Nurses lavish lush, Beach-Boy aspiring vocals atop brittle
minimalist percussion in a bedroom psychedelia that will remind you of Arcade
Fire for its exuberance, of Panda Bear for its disheveled artfulness.
The top layer is all Aaron Chapman, the singer, whose piercing
treble shakes in the middle range and completely breaks apart at the high end. No
matter, though, we’re not giving prizes for technical accomplishment, but
rather for the intense emotion his pipes can carry. Like Win Butler, he
wields vocal catches, tremors and bleats for maximum drama, and sometimes, he’s
a whole choir to himself, layering in heady counterparts and harmonies. On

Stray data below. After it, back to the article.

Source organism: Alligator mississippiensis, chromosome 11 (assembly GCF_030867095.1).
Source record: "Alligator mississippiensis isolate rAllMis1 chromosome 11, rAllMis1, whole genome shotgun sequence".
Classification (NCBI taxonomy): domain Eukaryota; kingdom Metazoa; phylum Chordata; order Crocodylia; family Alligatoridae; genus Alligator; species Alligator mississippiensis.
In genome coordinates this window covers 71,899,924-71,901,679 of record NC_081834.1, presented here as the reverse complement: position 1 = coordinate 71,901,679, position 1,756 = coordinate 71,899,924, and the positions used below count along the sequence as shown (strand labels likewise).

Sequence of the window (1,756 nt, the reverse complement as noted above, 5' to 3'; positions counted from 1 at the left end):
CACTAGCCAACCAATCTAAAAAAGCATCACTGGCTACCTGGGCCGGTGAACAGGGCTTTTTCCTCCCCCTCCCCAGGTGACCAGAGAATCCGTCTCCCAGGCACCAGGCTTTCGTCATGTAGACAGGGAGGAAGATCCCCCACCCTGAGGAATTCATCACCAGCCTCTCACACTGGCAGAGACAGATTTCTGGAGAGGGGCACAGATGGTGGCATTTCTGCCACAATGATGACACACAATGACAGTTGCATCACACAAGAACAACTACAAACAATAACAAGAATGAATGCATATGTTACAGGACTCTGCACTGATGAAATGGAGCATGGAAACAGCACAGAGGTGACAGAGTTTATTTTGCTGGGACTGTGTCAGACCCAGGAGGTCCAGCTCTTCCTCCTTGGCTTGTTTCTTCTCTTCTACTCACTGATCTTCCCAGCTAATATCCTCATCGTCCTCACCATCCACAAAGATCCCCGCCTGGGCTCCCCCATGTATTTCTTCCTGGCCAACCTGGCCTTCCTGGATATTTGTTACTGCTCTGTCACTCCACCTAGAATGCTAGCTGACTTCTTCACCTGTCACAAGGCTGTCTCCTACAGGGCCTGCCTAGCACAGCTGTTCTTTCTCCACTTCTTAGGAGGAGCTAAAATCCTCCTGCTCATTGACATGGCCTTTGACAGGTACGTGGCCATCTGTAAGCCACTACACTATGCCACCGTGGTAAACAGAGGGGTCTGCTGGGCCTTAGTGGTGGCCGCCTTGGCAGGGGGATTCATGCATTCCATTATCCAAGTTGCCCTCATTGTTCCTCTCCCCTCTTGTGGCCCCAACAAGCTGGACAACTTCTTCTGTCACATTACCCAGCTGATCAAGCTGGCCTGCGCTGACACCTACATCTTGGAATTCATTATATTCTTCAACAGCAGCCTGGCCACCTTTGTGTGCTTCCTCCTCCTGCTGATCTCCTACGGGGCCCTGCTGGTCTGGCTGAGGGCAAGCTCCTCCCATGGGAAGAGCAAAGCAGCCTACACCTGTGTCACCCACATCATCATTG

airy, multi-layered “Bright Ideas,” he sounds like a gaggle of Animal
Collective-ists in full-on madrigal form. Later, with ebullient “Caterpillar
Playground,” Chapman’s singing runs free-form like liquid mercury over a boxy,
stripped down beat.
The beat. Ah, yes, that’s the other Nurse on duty,
multi-instrumentalist John Bowers, who
constructs the soaring architecture that surrounds Chapman’s voice. Bowers
frames each tune with the barest of accompaniments – a piano, a snare drum, a
tambourine, a bit of a capella whistling — yet some how achieves a largeness
of sonic space that far exceeds these tools. The two elements, voice and
instrumentation, come together best in “Lita,” near the end of Apple’s Acre.
Here a thudding four-on-the-floor beat, a smattering of piano chords, a distant
swell of organ support a jaunty tune that hangs somewhere between doo-wop’s
lush harmonizing, music hall old-time-y-ness and the wilder sort of freak folk
experimentation. Forget the doctor. Is
there a nurse in the house?
Standout Tracks: “Lita” “Caterpillar Playground” JENNIFER KELLY